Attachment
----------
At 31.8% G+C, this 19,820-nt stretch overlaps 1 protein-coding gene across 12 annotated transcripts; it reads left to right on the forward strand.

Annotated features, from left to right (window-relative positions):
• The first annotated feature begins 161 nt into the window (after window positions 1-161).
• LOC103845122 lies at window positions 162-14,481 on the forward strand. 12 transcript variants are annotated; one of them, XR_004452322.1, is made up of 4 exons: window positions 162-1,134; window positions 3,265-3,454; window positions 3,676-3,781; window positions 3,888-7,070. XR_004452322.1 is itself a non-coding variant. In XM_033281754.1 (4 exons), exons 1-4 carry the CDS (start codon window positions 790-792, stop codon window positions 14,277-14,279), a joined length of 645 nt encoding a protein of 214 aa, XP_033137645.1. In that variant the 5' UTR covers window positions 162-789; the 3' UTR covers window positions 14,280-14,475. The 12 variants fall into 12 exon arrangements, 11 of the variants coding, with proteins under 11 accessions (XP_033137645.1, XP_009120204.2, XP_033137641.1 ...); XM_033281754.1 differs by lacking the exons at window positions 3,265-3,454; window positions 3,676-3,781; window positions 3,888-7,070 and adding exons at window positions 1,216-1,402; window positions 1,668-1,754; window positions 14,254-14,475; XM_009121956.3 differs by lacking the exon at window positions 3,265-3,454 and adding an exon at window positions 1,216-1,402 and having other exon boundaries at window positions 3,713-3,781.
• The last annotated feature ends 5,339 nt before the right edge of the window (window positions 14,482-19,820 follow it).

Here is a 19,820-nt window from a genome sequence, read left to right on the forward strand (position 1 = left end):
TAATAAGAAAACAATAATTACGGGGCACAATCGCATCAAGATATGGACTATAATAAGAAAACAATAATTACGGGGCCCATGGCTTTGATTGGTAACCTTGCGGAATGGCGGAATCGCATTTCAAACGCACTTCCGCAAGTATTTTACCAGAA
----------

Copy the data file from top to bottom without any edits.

At 31.8% G+C, this 19,820-nt stretch overlaps 1 protein-coding gene across 12 annotated transcripts; it reads left to right on the forward strand.

Annotated features, from left to right (window-relative positions):
• The first annotated feature begins 161 nt into the window (after window positions 1-161).
• LOC103845122 lies at window positions 162-14,481 on the forward strand. 12 transcript variants are annotated; one of them, XR_004452322.1, is made up of 4 exons: window positions 162-1,134; window positions 3,265-3,454; window positions 3,676-3,781; window positions 3,888-7,070. XR_004452322.1 is itself a non-coding variant. In XM_033281754.1 (4 exons), exons 1-4 carry the CDS (start codon window positions 790-792, stop codon window positions 14,277-14,279), a joined length of 645 nt encoding a protein of 214 aa, XP_033137645.1. In that variant the 5' UTR covers window positions 162-789; the 3' UTR covers window positions 14,280-14,475. The 12 variants fall into 12 exon arrangements, 11 of the variants coding, with proteins under 11 accessions (XP_033137645.1, XP_009120204.2, XP_033137641.1 ...); XM_033281754.1 differs by lacking the exons at window positions 3,265-3,454; window positions 3,676-3,781; window positions 3,888-7,070 and adding exons at window positions 1,216-1,402; window positions 1,668-1,754; window positions 14,254-14,475; XM_009121956.3 differs by lacking the exon at window positions 3,265-3,454 and adding an exon at window positions 1,216-1,402 and having other exon boundaries at window positions 3,713-3,781.
• The last annotated feature ends 5,339 nt before the right edge of the window (window positions 14,482-19,820 follow it).

Here is a 19,820-nt window from a genome sequence, read left to right on the forward strand (position 1 = left end):
TAATAAGAAAACAATAATTACGGGGCACAATCGCATCAAGATATGGACTATAATAAGAAAACAATAATTACGGGGCCCATGGCTTTGATTGGTAACCTTGCGGAATGGCGGAATCGCATTTCAAACGCACTTCCGCAAGTATTTTACCAGAA